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Visibility and verifiability in port governance transparency: exploring stakeholder expectations


Transparency remains an under-analyzed topic in port research, and previous research has shown that port decision-making and governance reporting are inconsistent across countries. While transparency might be imposed through legislation or voluntarily adopted, effective transparency also includes (a) an organization’s willingness to consistently communicate and make transparent information available to internal or external stakeholders and (b) the stakeholder`s expectations on the visibility and verifiability of information. This paper focuses primarily on the second of these, extending an earlier study that explored the availability of information accessible to the public and port stakeholders through a port’s most public face—its website (Brooks et al. 2020). This research examines a subset of 27 governance variables from Brooks et al. (2020), who explored 59 separate items to identify transparency practices by ports, revealing uneven levels of port transparency. The scope is to identify what different port stakeholders expect to be visible and readily available in terms of board meeting openness, board director conflict of interest, board provided information, and board reports/publications. Stakeholders also provided their perceptions of how trustworthy board reporting was perceived. The data set includes 134 usable responses from 38 countries and this paper analyzes similarities and differences across stakeholders and countries. The responses from the survey are also considered in the light of the results from Brooks et al. (2020) and the extent that ports currently make these variables visible and available. The study concludes by discussing a further research agenda towards a more transparent and thus better port industry.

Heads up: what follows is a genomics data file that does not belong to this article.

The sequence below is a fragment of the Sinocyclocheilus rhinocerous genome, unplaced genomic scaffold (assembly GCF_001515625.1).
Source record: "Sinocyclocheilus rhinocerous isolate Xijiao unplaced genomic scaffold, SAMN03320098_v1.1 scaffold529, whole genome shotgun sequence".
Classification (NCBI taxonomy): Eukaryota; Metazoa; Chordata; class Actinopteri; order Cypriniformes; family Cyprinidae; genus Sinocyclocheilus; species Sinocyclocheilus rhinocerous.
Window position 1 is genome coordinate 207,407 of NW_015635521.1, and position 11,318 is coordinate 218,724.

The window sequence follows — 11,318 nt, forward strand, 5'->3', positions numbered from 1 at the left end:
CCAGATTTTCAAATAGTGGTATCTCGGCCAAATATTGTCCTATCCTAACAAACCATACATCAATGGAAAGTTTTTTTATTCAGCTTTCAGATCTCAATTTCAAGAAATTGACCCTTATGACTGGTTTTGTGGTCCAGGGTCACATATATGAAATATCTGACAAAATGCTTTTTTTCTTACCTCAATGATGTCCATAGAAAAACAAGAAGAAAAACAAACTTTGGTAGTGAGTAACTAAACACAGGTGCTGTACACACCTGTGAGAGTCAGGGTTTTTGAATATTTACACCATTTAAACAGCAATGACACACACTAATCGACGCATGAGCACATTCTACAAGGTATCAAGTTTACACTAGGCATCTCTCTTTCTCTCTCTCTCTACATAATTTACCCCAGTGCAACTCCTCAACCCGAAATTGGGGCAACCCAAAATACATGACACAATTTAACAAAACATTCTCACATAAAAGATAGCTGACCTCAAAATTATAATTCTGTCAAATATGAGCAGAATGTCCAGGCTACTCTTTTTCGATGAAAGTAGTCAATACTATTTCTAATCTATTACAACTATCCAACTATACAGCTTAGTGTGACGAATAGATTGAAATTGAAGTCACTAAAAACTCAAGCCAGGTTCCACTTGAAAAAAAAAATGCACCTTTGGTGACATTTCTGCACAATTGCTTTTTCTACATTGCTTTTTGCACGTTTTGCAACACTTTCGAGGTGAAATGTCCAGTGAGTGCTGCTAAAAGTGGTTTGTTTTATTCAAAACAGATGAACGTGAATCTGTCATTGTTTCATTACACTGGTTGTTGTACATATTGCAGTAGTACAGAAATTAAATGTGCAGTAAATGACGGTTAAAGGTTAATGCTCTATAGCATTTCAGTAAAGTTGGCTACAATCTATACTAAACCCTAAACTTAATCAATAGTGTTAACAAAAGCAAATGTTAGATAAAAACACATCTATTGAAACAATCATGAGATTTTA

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Correspondence to Athanasios A. Pallis.

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Brooks, M.R., Knatz, G., Pallis, A.A. et al. Visibility and verifiability in port governance transparency: exploring stakeholder expectations. WMU J Marit Affairs 20, 435–455 (2021).

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  • Port transparency
  • Port governance
  • Port policy
  • Port decision-making
  • Port communications